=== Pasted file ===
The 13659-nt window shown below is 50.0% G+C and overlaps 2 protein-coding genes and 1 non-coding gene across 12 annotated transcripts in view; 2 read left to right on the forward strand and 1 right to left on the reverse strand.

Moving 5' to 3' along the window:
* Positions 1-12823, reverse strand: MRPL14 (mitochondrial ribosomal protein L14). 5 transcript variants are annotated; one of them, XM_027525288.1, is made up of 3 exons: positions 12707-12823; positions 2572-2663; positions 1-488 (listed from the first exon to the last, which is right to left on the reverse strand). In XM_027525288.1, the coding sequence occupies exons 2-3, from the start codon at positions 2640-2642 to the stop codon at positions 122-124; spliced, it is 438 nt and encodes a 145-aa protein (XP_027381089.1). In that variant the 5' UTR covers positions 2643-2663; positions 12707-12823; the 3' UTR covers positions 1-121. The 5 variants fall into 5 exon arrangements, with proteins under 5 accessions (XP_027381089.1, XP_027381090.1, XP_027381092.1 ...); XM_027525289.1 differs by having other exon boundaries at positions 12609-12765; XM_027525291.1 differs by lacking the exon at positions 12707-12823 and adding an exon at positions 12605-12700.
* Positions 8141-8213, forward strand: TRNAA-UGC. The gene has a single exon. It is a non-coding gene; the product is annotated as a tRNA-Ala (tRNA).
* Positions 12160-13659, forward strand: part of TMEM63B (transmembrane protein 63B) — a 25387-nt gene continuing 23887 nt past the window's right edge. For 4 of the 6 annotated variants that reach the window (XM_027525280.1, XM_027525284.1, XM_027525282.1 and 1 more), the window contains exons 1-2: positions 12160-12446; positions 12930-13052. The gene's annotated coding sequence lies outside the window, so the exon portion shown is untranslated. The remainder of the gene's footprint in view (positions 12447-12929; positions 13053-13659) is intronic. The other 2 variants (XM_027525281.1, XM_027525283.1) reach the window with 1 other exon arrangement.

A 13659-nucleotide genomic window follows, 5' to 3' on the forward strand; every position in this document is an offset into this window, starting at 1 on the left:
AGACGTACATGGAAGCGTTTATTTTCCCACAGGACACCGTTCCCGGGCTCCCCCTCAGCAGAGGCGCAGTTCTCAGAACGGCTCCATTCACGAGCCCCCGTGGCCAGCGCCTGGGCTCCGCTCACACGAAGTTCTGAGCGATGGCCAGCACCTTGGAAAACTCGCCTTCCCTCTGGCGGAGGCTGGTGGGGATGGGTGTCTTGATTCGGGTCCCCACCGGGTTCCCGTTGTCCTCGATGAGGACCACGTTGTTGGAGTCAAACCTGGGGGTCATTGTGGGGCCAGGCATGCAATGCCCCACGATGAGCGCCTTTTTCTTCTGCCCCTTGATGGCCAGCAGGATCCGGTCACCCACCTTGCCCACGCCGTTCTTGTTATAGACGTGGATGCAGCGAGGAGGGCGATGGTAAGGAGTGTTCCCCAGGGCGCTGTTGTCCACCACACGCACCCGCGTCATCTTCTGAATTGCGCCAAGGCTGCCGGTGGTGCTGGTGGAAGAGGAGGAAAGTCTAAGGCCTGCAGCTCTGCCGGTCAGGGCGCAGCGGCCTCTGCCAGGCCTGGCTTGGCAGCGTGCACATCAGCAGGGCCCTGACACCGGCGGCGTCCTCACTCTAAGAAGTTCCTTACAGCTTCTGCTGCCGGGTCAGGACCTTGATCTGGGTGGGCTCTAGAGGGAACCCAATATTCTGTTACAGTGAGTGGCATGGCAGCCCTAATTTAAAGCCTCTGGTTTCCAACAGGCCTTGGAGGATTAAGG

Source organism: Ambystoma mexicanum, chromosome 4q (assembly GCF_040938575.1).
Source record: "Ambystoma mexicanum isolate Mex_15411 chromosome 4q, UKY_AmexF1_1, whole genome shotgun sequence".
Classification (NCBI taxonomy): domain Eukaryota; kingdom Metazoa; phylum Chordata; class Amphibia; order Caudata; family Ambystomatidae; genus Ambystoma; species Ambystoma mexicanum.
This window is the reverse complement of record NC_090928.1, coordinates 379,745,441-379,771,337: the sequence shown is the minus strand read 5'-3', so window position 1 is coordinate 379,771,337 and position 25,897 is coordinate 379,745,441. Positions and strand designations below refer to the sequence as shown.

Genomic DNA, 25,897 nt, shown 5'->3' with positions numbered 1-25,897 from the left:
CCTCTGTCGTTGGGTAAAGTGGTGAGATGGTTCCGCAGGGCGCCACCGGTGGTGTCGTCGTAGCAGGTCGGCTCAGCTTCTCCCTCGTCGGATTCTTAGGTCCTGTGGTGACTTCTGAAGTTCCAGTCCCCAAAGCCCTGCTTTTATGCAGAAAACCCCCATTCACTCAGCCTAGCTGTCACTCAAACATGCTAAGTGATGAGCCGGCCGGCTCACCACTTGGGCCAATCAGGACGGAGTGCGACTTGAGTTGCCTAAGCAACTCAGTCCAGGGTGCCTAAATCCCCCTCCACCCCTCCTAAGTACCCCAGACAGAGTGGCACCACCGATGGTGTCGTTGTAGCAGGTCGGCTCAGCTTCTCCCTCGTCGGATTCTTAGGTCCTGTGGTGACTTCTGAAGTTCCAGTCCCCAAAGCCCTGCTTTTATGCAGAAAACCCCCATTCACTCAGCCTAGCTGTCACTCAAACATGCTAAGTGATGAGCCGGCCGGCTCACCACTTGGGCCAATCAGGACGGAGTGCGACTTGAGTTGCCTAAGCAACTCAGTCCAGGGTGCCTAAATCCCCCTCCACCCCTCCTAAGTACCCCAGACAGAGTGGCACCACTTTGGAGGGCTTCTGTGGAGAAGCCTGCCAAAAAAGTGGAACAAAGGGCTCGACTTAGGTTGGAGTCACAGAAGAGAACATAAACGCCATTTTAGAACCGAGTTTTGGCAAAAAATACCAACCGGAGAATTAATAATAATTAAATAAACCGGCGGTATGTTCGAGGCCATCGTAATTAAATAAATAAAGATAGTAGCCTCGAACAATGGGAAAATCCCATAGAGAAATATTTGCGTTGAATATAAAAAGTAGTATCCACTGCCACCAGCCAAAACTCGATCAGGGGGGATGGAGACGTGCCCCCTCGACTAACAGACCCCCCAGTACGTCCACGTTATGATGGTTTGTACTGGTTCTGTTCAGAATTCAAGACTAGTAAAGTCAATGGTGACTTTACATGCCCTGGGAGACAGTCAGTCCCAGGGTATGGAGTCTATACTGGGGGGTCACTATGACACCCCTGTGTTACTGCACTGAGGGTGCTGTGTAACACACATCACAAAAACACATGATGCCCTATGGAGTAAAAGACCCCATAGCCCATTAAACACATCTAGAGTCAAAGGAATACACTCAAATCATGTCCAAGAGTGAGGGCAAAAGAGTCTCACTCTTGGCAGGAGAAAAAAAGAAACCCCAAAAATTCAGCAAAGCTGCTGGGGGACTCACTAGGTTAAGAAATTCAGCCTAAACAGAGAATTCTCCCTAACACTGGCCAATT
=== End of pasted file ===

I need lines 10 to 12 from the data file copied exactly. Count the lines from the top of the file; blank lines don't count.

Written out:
Classification (NCBI taxonomy): domain Eukaryota; kingdom Metazoa; phylum Chordata; class Amphibia; order Caudata; family Ambystomatidae; genus Ambystoma; species Ambystoma mexicanum.
This window is the reverse complement of record NC_090928.1, coordinates 379,745,441-379,771,337: the sequence shown is the minus strand read 5'-3', so window position 1 is coordinate 379,771,337 and position 25,897 is coordinate 379,745,441. Positions and strand designations below refer to the sequence as shown.

Genomic DNA, 25,897 nt, shown 5'->3' with positions numbered 1-25,897 from the left: